AWG Correspondent

Denise Gangnes

Latah Creek Wine Cellars Photos

Latah Creek Wine Cellars Review

Regions: Spokane Valley, Washington

Reviewed: October 20, 2012 by Denise Gangnes
Published: November 10, 2012

Fans of the movie, Oh Brother Where Art Thou? will recall the scene where actor Charles Durning refers to a musical recording as "old timey." It stuck in my head while visiting Latah Creek, one of Spokane’s two founding wineries. While Arbor Crest, the other 1982 entry, has created something of a majestic mega-complex high on the hill overlooking Spokane, its counterpart in the valley seems a bit stuck in time.

The Place:  Latah Creek’s website describes its setting as "picturesque." Considering that while sipping Merlots and Chardonnays one overhears the sounds of I-90 literally in their backyard, this is something of a stretch. To be fair, the stucco and tile construction and cozy courtyard are romantically reminiscent of a mission, conjuring images of what California’s first wineries must have been like "in the day". The website is spot on in describing Latah’s "one-of-a-kind gift shop and a room-wide wine tasting bar". Actually, there are three rooms designated for tasting – well, that, and shopping. In truth, one could argue whether the focus is on the wines or wine-related knick-knacks. The tasting room(s) are a cacophony of nearly every wine-related artifact imaginable. Room after room contains a dizzying array of trinkets and whatnots. Personally, I am often lured into taking home a bauble or two with my bottles, so I wasn’t completely overwhelmed. Let’s just say I was glad I left my husband at home.

The Wines:  Owner and Winemaker Mike Conway started making wines in the late 1970s at E&J Gallo. Trained by John Parducci, he and wife Ellena moved to Washington, drawn by the rich grape-producing hills in the eastern half of the state. After years making wine for Hogue Cellars, he started Latah Creek with $100,000, naming the winery after a local tributary. As with most Washington winemakers, with longevity comes the privilege to score grapes from some of the best vineyards. Thus, Latah Creek’s Merlot, Cabernet and Chardonnay are grown 150 miles away, on the Wahluke Slope; white varieties come from vineyards in the Yakima Valley. Wines range in price from $9 to $30. Recent double gold award winners include a Pinot Gris and a sweet Moscato. The 2008 award-winning Petite Sirah, grown in some of Washington’s most ancient soils, found its way into my trunk. Oh, and let us not forget the Huckleberry wine, which has also taken home its share of accolades. It has a huge following as do most of Conway’s sweeter wines. I couldn’t resist a 375 ml bottle of the desserty Natalie’s Nectar, paired with a cellophane bag of chocolate cups for sipping.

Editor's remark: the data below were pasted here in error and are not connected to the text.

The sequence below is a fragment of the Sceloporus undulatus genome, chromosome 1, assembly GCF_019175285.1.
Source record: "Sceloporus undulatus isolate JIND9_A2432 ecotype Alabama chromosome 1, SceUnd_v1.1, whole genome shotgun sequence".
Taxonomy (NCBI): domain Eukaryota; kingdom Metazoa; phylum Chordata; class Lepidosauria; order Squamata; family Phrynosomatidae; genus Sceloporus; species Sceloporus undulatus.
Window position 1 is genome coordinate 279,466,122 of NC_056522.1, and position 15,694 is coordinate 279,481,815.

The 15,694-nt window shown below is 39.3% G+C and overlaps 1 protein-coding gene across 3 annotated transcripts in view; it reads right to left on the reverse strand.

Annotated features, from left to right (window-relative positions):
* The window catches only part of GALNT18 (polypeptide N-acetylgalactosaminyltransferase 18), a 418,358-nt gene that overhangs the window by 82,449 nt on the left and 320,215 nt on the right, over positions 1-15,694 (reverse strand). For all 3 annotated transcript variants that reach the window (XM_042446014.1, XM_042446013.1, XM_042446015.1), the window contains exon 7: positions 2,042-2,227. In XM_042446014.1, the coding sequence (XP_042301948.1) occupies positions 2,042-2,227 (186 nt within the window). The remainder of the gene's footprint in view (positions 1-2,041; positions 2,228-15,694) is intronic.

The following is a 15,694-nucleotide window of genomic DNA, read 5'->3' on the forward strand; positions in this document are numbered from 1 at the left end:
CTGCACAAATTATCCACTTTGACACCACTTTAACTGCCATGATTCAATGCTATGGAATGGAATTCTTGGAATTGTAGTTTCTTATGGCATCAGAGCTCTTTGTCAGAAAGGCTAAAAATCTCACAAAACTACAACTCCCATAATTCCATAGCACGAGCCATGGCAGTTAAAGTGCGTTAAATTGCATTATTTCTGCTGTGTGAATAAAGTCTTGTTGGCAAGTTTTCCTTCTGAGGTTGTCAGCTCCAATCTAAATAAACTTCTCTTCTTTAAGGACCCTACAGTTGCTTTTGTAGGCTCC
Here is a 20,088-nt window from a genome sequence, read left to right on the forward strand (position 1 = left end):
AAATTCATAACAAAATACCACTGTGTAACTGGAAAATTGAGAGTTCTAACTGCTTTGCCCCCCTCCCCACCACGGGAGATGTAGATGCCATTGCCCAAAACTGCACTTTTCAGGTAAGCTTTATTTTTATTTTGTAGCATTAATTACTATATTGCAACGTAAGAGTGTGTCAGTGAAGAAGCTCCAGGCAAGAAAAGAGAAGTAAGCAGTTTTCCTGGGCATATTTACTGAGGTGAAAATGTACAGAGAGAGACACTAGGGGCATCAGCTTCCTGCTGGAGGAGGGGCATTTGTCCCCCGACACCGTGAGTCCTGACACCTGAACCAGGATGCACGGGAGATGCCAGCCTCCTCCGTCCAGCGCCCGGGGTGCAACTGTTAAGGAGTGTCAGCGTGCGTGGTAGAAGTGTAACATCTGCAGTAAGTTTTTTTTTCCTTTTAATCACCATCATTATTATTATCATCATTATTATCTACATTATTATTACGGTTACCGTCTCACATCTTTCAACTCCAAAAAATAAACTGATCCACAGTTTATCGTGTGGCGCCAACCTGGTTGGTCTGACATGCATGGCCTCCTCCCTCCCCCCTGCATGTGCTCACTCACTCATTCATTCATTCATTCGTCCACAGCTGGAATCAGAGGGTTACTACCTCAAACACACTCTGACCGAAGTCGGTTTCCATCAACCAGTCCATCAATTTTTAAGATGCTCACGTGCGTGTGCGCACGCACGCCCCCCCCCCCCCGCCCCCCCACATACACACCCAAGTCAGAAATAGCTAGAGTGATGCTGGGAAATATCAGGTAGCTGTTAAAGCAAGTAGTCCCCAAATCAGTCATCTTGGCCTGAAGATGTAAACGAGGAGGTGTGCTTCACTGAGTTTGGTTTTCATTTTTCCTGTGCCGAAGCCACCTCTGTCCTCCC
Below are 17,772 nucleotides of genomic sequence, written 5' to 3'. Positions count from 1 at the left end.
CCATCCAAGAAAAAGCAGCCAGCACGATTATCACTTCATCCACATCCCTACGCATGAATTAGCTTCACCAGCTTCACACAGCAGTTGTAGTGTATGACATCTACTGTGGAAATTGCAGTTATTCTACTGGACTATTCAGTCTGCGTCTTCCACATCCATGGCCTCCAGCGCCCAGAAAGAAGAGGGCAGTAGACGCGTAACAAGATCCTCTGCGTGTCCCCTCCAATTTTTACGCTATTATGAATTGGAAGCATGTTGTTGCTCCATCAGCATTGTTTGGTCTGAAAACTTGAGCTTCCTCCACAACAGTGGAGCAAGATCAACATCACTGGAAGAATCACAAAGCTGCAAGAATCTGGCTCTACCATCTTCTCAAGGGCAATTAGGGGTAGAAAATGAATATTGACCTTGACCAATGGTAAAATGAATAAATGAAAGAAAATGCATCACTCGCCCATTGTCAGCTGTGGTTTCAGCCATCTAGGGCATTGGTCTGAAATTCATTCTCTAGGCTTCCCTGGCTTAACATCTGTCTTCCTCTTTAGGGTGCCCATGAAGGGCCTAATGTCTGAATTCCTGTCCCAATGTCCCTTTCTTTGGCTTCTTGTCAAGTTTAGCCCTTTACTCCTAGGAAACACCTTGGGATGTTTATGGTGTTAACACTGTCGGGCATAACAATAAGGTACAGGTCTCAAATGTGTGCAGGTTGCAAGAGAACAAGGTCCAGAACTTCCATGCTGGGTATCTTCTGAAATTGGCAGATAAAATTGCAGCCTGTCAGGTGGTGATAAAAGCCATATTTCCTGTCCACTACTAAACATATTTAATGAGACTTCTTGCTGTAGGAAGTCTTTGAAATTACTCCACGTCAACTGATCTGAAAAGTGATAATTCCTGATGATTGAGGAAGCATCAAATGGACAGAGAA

The Experience:  The tasting room was remarkably quiet during my visit. Only a random visitor, and the lilting sounds of country-western music playing in the background, provided ambient noise. The individual behind the counter was evidently new to the facility, and not used to probing questions from a west-side stranger. Fortunately, he and I conjugated over the laminated placards on the tasting bar in order to unravel some of the mysteries of the winery’s existence. While he brushed up on winery details, I ruminated through the various tasting rooms, evoking visions of a packed house enjoying fellowship among the 600+ gallon oak casks and storage barrels that adorn the overflow tasting rooms.

Insider’s Comment:    Rumor has it that Latah Creek has a staunch following, and from the looks of the five-bottle sampler baskets stacked high in readiness for upcoming holiday release parties, I have to assume the facility gets a lot livelier than I saw on that chilly Sunday afternoon. The winery has a distinct advantage over the downtown tasting rooms: it is one of only a handful of Spokane wineries open on Sundays.

Will Latah Creek’s tasting room ever lose its 80s feel? Natalie Conway-Barnes is learning the trade quickly and has produced a tasty first vintage, a respectably sweet blend of Petite Sirah grapes. Natalie just might be the one to bring Latah Creek into the Millennium.

Address & Contact Information: 13030 E. Indiana Ave Spokane, Washington 99216. Telephone: 800-528-2427, email:, website: Tasting Hours: 9:00-5:00.

Overall Rating:  

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